How to File a Quit Claim Deed

Kristie Lorette McCauley
Deed and home

When you need to transfer ownership of a property quickly and relatively easily, filing a quit claim deed is one option. A quit claim deed transfers the legal ownership of the property from one party to another, and doesn't require attorneys or legal help, unless you choose to consult an attorney.

1. Consult an Attorney

Though this is an optional step, it is best to consult a real estate attorney prior to completing and filing a quit claim deed. Since a quit claim deed is not the only option for transferring ownership of a property, having an attorney review your personal situation can determine if the quit claim deed is the best way for you to transfer ownership of your property. It is optional, however, so completing and filing a quit claim deed does not require legal assistance.

2. Obtain a Form

You can obtain the quit claim deed form from several different sources.

  • Rocket Lawyer offers an option where you can enter the state where you are filing the deed and it automatically customizes the form to meet any state laws or requirements.
  • Real estate attorneys and local recording offices for the county where the property is located can also provide you with the correct form.

3. Gather the Information

Some of the information you need to complete the form can take some investigation on your part. You need the legal name of the person you are granting ownership of the property. Additionally, you need the legal description of the property.

You can find the legal description on your existing deed or you can contact the county recorder's office for the county where the property is. You also need the map number or property identification number, which can be found on an existing deed or obtained from the county recorder's office.

4. Gather Witnesses and Notary

Some states, such as Virginia, require that one or two witnesses sign the quit claim deed filing form. Some states, such as California, only require that a notary witness and complete their portion of the form prior to filing.

Review the form for your state carefully before completing it to ensure that you have the correct number of witnesses and that one of the witnesses is a notary.

5. Complete the Form

Complete the form in its entirety. Start with the first line on the form and work your way down to the last line on the form.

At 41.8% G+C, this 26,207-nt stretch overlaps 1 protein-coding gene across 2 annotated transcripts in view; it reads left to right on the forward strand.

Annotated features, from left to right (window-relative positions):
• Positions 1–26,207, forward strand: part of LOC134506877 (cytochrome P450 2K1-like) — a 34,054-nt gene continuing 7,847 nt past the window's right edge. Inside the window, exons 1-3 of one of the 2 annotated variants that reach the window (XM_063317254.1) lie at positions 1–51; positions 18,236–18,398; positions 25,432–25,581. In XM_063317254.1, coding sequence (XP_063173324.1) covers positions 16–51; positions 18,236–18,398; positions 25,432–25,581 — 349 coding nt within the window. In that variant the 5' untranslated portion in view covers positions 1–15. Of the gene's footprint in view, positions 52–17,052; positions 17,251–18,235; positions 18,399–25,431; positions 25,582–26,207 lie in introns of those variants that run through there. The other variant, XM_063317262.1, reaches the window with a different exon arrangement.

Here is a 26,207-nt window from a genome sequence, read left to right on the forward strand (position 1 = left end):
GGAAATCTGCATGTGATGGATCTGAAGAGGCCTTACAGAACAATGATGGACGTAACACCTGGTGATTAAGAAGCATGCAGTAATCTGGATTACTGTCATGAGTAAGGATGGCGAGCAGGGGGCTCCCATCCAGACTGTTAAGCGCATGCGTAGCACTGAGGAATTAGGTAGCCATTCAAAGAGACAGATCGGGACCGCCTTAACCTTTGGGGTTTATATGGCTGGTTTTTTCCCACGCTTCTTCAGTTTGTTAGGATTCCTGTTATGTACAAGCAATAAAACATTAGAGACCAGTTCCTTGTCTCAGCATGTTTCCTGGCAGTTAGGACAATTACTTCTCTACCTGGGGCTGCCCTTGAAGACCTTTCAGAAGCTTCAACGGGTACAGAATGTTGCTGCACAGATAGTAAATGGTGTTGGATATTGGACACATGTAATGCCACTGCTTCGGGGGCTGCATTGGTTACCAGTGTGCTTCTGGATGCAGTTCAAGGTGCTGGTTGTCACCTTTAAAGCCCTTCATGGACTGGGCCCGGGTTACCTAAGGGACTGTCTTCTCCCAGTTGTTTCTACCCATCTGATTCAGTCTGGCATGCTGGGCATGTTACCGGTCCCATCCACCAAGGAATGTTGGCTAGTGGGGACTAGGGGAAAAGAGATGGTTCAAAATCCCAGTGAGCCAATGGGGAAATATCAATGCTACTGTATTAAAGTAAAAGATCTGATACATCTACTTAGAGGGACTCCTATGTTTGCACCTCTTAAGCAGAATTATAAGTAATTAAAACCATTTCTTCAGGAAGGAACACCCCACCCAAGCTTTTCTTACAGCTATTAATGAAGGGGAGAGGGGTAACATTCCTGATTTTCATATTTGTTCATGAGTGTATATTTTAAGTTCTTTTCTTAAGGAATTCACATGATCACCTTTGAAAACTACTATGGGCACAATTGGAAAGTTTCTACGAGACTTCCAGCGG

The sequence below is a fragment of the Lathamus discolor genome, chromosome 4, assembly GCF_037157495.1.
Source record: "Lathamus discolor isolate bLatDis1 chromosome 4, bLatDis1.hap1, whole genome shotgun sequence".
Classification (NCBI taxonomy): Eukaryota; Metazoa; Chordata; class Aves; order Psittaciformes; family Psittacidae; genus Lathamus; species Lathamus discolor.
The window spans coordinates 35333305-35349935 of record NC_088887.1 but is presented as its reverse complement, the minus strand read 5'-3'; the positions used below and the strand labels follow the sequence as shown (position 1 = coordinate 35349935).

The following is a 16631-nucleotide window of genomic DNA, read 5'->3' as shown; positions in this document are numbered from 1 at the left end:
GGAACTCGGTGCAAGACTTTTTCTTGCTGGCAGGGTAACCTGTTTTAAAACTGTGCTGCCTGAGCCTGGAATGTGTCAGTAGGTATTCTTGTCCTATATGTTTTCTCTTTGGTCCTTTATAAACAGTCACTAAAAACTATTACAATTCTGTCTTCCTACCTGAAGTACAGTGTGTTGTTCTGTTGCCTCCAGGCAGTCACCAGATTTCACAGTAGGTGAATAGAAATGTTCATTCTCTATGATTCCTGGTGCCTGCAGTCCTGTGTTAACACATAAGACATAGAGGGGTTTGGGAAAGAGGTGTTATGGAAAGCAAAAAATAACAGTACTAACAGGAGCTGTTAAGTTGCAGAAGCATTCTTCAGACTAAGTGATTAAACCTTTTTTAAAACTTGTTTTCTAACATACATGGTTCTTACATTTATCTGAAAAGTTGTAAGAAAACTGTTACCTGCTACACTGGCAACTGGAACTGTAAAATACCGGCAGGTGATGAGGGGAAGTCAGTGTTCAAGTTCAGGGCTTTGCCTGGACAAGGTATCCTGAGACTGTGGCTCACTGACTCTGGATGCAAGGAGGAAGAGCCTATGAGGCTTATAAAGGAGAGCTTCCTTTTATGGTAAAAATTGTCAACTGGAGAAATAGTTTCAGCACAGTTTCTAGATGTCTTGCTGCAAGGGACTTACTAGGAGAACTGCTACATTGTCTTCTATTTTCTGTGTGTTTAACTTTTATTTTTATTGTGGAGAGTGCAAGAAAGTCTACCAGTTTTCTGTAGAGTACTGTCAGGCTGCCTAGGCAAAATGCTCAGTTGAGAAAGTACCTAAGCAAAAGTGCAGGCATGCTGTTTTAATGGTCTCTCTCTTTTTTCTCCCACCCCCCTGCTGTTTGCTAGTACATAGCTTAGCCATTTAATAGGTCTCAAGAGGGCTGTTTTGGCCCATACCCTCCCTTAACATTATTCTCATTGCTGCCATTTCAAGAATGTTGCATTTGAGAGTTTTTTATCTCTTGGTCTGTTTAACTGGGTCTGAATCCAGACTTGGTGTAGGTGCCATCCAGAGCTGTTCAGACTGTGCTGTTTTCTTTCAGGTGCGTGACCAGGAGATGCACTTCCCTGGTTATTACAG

• Fill in your full legal name as the current owner.
  • Write in the full legal name of the person or persons you are transferring ownership.
  • Copy the map number or property identification number, as well as the legal description, exactly as it is on your current deed or from the information from the county recorder's office.

6. Deliver the Form

Deliver the quit claim deed to the Grantee, which is the person you are granting ownership of the property. Delivering the form informs the Grantee that they are the new legal owners of the property.

7. File the Form

To record the deed, take it to the county recorder's office of the county where the property is located. Pay the fee to record the deed. The deed then becomes part of the public record, showing the Grantee as the new and legal owner of the property.

Processing times can vary from county to county. The length of time from filing to the deed showing in the public records depends on how busy the county is. Legally, the deed is recorded and ownership has been transferred once the deed is delivered to the Grantee and once it has been delivered to the county recorder's office.

Preliminary Change of Ownership Form

You also have to obtain, complete and submit a Preliminary Change of Ownership Form to the county recorder's office. This form asks you to complete questions about the buyer, seller and sales price of the property. Additionally, it walks you through the calculation of computing any transfer taxes you owe on the property.

Some states can have additional forms that you have to file, so check with the county clerk to see if any other documents are required to complete the transfer.

8. Pay Excise Tax

Some states have steps you have to take after filing the quit claim deed, while other states do not. Washington, for example, charges an excise fee. You have to pay this fee within 30 days after the deed is recorded. This is a separate fee from the recording fee. Within 30 days of the transfer, a Real Estate Excise Tax Affidavit must be completed and submitted, and the fee must be paid to the county recorder in the state of Washington.

When you file the deed at the recorder's office, ask if there are any additional fees you must pay or steps you must take after filing and recording the deed for your state.

Transfer Ownership

A quit claim deed can be the answer to transferring the ownership of a property you own. Quit claim deeds should only be used in instances where ownership isn't a question since there is no title work done to check for previous liens when using this method. In a few steps, you can relinquish ownership and turn the proof of ownership over to the new owner.

How to File a Quit Claim Deed